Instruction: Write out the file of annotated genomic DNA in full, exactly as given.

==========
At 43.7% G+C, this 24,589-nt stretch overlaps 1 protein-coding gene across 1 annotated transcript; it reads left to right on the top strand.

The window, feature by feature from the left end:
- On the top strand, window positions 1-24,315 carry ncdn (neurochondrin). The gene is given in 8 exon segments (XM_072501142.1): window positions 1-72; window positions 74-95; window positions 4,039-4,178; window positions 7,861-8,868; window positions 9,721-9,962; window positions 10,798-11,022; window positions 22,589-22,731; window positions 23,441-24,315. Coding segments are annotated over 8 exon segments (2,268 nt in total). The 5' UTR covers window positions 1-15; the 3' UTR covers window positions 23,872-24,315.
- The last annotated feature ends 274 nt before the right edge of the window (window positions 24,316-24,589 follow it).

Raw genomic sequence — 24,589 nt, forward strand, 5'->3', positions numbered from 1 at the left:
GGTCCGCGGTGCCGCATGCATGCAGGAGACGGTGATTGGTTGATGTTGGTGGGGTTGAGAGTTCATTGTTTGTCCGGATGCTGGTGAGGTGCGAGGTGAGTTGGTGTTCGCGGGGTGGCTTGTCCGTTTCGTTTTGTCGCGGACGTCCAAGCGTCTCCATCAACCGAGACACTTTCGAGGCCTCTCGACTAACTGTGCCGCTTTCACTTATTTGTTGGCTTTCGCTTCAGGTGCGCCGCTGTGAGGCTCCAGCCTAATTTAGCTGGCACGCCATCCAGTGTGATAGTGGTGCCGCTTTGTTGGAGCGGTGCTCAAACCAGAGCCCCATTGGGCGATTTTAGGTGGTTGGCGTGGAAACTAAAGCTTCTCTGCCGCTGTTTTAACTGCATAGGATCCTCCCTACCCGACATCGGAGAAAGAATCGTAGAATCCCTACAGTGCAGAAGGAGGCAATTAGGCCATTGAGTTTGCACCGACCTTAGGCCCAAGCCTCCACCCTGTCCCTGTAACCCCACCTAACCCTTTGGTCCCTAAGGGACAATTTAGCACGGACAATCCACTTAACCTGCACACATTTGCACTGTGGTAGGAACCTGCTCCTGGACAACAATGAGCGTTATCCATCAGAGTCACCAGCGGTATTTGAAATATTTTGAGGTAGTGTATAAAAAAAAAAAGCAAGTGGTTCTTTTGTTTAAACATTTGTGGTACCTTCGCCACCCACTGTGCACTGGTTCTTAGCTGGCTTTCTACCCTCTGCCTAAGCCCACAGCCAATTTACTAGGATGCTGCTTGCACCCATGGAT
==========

At 43.7% G+C, this 24,589-nt stretch overlaps 1 protein-coding gene across 1 annotated transcript; it reads left to right on the top strand.

The window, feature by feature from the left end:
- On the top strand, window positions 1-24,315 carry ncdn (neurochondrin). The gene is given in 8 exon segments (XM_072501142.1): window positions 1-72; window positions 74-95; window positions 4,039-4,178; window positions 7,861-8,868; window positions 9,721-9,962; window positions 10,798-11,022; window positions 22,589-22,731; window positions 23,441-24,315. Coding segments are annotated over 8 exon segments (2,268 nt in total). The 5' UTR covers window positions 1-15; the 3' UTR covers window positions 23,872-24,315.
- The last annotated feature ends 274 nt before the right edge of the window (window positions 24,316-24,589 follow it).

Raw genomic sequence — 24,589 nt, forward strand, 5'->3', positions numbered from 1 at the left:
GGTCCGCGGTGCCGCATGCATGCAGGAGACGGTGATTGGTTGATGTTGGTGGGGTTGAGAGTTCATTGTTTGTCCGGATGCTGGTGAGGTGCGAGGTGAGTTGGTGTTCGCGGGGTGGCTTGTCCGTTTCGTTTTGTCGCGGACGTCCAAGCGTCTCCATCAACCGAGACACTTTCGAGGCCTCTCGACTAACTGTGCCGCTTTCACTTATTTGTTGGCTTTCGCTTCAGGTGCGCCGCTGTGAGGCTCCAGCCTAATTTAGCTGGCACGCCATCCAGTGTGATAGTGGTGCCGCTTTGTTGGAGCGGTGCTCAAACCAGAGCCCCATTGGGCGATTTTAGGTGGTTGGCGTGGAAACTAAAGCTTCTCTGCCGCTGTTTTAACTGCATAGGATCCTCCCTACCCGACATCGGAGAAAGAATCGTAGAATCCCTACAGTGCAGAAGGAGGCAATTAGGCCATTGAGTTTGCACCGACCTTAGGCCCAAGCCTCCACCCTGTCCCTGTAACCCCACCTAACCCTTTGGTCCCTAAGGGACAATTTAGCACGGACAATCCACTTAACCTGCACACATTTGCACTGTGGTAGGAACCTGCTCCTGGACAACAATGAGCGTTATCCATCAGAGTCACCAGCGGTATTTGAAATATTTTGAGGTAGTGTATAAAAAAAAAAAGCAAGTGGTTCTTTTGTTTAAACATTTGTGGTACCTTCGCCACCCACTGTGCACTGGTTCTTAGCTGGCTTTCTACCCTCTGCCTAAGCCCACAGCCAATTTACTAGGATGCTGCTTGCACCCATGGAT